She went to Tangier and paid €2,000 to cross the 14 kilometers of sea that separate Africa from Europe. “Before getting on [the boat] you have to go through the forest, where you are attacked and women are raped ... and men are as well,” she says. She was rescued after 10 hours of being lost at sea. “A Spanish fishing boat showed us the way,” she says. Half an hour later, a helicopter was flying overhead.
BAHOUMOU: The capsized boat aired on TV
Bahoumou arrived in Spain on April 10 in an non-motorized boat that sailed with 33 people from the Moroccan city of Nador. Her arrival to the Iberian Peninsula was “aired on TV” because the boat capsized and three people drowned.
According to the International Organization of Migration, at least 138 people died in the western Mediterranean this year. “The 2000-2003 season was the hardest, there were very large boats of up to 80 people,” says Israel Diaz, supporter of the Salvamar Arcturus organization, which sends out rescue teams. Smaller boats that pose a higher risk at sea, but are more difficult to catch via surveillance, have been a main mode of transportation since then, but this year larger rafts with more capacity have made a comeback.
Bahoumou left Ivory Coast in 2013 with her newborn son. She traveled through Mali and Mauritania until she reached Morocco. “If you do not have money, you have to sleep with all the men who take you along the way,” says the 33-year-old woman, who now shares an apartment with Patricia.
Her son got on a boat in March and has since been stranded in Melilla. Two weeks later, Bahoumou got on a barge that she thought was also going to Melilla.
Bahoumou says she was deceived; the barge never went to Melilla. After several requests to recover custody of her son, last week the European Court of Human Rights requested that the Spanish government take measures to reunite the mother and child. Thanks to this mediation, Bahoumou was able, for the first time in eight months, to speak on the phone with her son.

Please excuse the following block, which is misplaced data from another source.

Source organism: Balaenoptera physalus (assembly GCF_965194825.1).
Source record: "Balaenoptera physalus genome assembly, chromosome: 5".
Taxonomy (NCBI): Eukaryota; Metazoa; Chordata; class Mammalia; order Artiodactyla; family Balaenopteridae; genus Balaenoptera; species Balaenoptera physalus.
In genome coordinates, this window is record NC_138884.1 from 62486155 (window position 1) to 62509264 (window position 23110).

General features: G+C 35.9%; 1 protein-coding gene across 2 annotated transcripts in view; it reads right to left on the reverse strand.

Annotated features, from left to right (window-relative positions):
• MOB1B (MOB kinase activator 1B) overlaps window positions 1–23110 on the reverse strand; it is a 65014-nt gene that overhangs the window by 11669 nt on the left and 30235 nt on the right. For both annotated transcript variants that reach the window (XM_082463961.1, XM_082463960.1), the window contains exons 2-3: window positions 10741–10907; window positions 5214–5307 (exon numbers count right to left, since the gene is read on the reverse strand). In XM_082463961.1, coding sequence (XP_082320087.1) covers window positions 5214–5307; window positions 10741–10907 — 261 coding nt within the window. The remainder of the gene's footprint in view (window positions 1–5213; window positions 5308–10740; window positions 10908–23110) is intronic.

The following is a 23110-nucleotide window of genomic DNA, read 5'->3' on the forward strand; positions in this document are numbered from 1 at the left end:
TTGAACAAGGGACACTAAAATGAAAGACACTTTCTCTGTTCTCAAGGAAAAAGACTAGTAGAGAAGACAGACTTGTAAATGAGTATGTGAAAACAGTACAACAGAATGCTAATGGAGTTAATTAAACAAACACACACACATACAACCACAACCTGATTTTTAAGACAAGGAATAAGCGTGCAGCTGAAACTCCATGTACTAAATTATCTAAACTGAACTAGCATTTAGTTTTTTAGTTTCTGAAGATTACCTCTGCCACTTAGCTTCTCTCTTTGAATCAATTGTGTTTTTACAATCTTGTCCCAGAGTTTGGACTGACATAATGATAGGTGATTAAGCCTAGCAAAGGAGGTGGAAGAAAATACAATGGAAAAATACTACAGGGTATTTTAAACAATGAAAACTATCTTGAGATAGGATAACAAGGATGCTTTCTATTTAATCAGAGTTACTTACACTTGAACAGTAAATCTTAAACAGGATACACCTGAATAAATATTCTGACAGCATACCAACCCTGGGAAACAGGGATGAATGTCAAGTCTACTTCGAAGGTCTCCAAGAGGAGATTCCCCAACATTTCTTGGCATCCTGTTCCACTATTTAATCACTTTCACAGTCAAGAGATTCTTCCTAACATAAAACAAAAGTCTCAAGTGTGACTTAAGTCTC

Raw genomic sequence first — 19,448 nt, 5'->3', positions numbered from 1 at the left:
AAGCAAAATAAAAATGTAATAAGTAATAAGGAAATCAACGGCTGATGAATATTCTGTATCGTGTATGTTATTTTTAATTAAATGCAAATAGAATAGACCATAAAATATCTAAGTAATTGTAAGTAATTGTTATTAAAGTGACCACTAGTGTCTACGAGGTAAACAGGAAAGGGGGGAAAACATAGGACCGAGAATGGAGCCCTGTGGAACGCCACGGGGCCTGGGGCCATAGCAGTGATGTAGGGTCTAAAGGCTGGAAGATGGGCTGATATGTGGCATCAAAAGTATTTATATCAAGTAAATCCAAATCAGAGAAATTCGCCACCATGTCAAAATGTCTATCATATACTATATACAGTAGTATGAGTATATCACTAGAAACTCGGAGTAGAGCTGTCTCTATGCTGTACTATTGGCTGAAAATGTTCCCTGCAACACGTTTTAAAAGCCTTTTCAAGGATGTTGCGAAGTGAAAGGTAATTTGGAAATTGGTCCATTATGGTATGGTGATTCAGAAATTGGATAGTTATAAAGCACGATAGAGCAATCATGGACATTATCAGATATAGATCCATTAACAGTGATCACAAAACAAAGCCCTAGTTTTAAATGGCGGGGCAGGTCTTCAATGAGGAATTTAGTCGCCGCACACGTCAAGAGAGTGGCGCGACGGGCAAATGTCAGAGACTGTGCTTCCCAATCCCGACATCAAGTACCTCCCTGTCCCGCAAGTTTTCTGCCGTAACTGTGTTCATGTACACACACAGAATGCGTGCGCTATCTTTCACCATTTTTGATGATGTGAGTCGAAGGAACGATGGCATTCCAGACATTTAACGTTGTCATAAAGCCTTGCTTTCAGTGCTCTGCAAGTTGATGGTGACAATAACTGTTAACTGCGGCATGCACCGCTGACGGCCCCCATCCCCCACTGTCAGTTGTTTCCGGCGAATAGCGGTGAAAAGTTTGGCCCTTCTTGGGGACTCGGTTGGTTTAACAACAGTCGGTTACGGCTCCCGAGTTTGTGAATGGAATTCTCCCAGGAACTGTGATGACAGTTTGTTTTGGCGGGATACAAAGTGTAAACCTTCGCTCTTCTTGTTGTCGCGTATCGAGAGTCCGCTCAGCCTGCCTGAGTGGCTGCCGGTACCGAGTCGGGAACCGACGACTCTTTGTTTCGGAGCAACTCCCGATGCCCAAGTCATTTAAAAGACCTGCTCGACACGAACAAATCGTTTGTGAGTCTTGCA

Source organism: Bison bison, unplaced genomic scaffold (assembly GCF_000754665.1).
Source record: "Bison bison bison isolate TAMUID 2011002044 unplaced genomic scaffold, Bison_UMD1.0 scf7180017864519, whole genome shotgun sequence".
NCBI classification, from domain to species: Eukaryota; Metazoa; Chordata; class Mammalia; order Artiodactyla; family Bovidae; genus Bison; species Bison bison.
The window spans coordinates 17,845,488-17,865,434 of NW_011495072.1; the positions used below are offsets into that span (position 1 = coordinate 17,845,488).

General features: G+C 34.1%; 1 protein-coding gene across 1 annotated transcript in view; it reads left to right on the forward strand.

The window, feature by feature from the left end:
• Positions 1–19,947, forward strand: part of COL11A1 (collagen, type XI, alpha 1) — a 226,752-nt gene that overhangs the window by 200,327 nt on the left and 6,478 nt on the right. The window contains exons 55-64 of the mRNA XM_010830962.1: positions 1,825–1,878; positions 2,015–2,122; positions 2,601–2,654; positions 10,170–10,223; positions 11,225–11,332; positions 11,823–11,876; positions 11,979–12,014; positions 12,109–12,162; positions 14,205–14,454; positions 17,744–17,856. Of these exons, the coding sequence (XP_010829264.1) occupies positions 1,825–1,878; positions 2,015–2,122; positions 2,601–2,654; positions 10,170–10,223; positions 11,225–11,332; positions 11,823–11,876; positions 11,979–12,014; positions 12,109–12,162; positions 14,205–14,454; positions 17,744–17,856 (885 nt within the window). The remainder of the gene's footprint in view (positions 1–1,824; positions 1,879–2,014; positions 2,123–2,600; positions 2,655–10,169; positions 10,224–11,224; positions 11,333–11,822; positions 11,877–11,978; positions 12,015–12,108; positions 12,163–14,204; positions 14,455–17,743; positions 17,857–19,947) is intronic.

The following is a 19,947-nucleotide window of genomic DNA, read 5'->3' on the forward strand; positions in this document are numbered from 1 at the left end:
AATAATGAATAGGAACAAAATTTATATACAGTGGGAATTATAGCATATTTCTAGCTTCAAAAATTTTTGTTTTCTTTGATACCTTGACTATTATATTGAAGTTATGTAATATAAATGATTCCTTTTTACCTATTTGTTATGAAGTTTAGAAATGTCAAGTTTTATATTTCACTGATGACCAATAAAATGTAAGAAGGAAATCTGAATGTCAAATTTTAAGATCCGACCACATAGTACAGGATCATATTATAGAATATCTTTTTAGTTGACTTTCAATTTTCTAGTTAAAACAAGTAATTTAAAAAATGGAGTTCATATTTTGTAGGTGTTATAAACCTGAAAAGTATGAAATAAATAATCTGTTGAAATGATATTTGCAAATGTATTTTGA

ESTHER: Crossing while seven months pregnant
Esther and her husband left Nigeria in 2012 with the clear goal of reaching Europe. “My family had no money and they told me it was a good place to live,” she says. It took nine months to cross Benin, Mali and Algeria by bus to reach Morocco.
“Sometimes we slept in the desert for days... if you did not hide you were raped, beaten and robbed,” says this 30-year-old woman.
After four years in Rabat, she considered returning to Nigeria because of the difficulties she faced there. “But I realized I was pregnant and I did not want my son to be born in Morocco, and in my country there is a lot of suffering,” she explains. She paid €1,700 and went to Nador. Within a week, while seven months pregnant, she was squeezed onto a boat with 32 other people.
Greatness was born in Seville last December. Now they live in Algeciras, a port city in the south of Spain, in a room provided by the White Cross Foundation.
Life in Europe is not as easy as she had been told. “I do not have documents or a job,” she complains. Blessing, the mediator who accompanies her, reminds her to not get discouraged. “It has not gone badly for her: she’s alive!” she exclaims. Blessing also knows what it means to emigrate. She came to Spain 14 years ago, also by sea.
English version by Debora Almeida.